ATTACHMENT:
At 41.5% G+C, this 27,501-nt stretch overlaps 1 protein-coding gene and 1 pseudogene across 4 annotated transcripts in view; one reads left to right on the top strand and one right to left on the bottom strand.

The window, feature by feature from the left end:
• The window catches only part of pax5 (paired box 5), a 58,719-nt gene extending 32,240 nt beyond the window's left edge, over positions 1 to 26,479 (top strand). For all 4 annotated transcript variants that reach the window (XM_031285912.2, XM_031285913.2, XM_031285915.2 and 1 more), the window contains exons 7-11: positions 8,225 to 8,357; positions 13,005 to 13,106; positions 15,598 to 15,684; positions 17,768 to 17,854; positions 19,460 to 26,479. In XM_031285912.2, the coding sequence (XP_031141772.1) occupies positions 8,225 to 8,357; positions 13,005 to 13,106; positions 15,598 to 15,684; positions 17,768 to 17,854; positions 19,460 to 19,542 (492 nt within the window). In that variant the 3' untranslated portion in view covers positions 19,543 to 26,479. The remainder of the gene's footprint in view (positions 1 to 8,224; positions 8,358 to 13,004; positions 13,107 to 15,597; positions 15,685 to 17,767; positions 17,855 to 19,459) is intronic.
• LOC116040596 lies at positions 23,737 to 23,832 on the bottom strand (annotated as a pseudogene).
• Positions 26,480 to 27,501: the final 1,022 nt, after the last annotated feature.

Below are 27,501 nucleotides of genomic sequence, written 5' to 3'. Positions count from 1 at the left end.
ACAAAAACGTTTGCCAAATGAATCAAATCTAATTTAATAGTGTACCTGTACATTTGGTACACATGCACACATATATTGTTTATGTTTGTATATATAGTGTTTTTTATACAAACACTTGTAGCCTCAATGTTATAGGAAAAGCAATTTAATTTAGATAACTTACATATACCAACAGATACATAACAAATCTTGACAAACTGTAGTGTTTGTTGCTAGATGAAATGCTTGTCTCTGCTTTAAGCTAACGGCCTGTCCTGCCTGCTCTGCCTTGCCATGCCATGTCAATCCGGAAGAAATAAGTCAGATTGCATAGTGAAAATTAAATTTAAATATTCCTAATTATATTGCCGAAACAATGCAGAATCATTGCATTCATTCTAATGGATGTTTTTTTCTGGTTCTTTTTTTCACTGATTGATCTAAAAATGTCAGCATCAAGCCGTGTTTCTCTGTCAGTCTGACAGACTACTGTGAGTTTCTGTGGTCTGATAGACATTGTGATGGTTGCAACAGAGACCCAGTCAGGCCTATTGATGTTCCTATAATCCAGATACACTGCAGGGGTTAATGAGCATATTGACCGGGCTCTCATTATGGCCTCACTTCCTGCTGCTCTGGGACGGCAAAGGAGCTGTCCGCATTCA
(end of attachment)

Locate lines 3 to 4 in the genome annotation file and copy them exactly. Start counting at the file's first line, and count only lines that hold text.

• The window catches only part of pax5 (paired box 5), a 58,719-nt gene extending 32,240 nt beyond the window's left edge, over positions 1 to 26,479 (top strand). For all 4 annotated transcript variants that reach the window (XM_031285912.2, XM_031285913.2, XM_031285915.2 and 1 more), the window contains exons 7-11: positions 8,225 to 8,357; positions 13,005 to 13,106; positions 15,598 to 15,684; positions 17,768 to 17,854; positions 19,460 to 26,479. In XM_031285912.2, the coding sequence (XP_031141772.1) occupies positions 8,225 to 8,357; positions 13,005 to 13,106; positions 15,598 to 15,684; positions 17,768 to 17,854; positions 19,460 to 19,542 (492 nt within the window). In that variant the 3' untranslated portion in view covers positions 19,543 to 26,479. The remainder of the gene's footprint in view (positions 1 to 8,224; positions 8,358 to 13,004; positions 13,107 to 15,597; positions 15,685 to 17,767; positions 17,855 to 19,459) is intronic.
• LOC116040596 lies at positions 23,737 to 23,832 on the bottom strand (annotated as a pseudogene).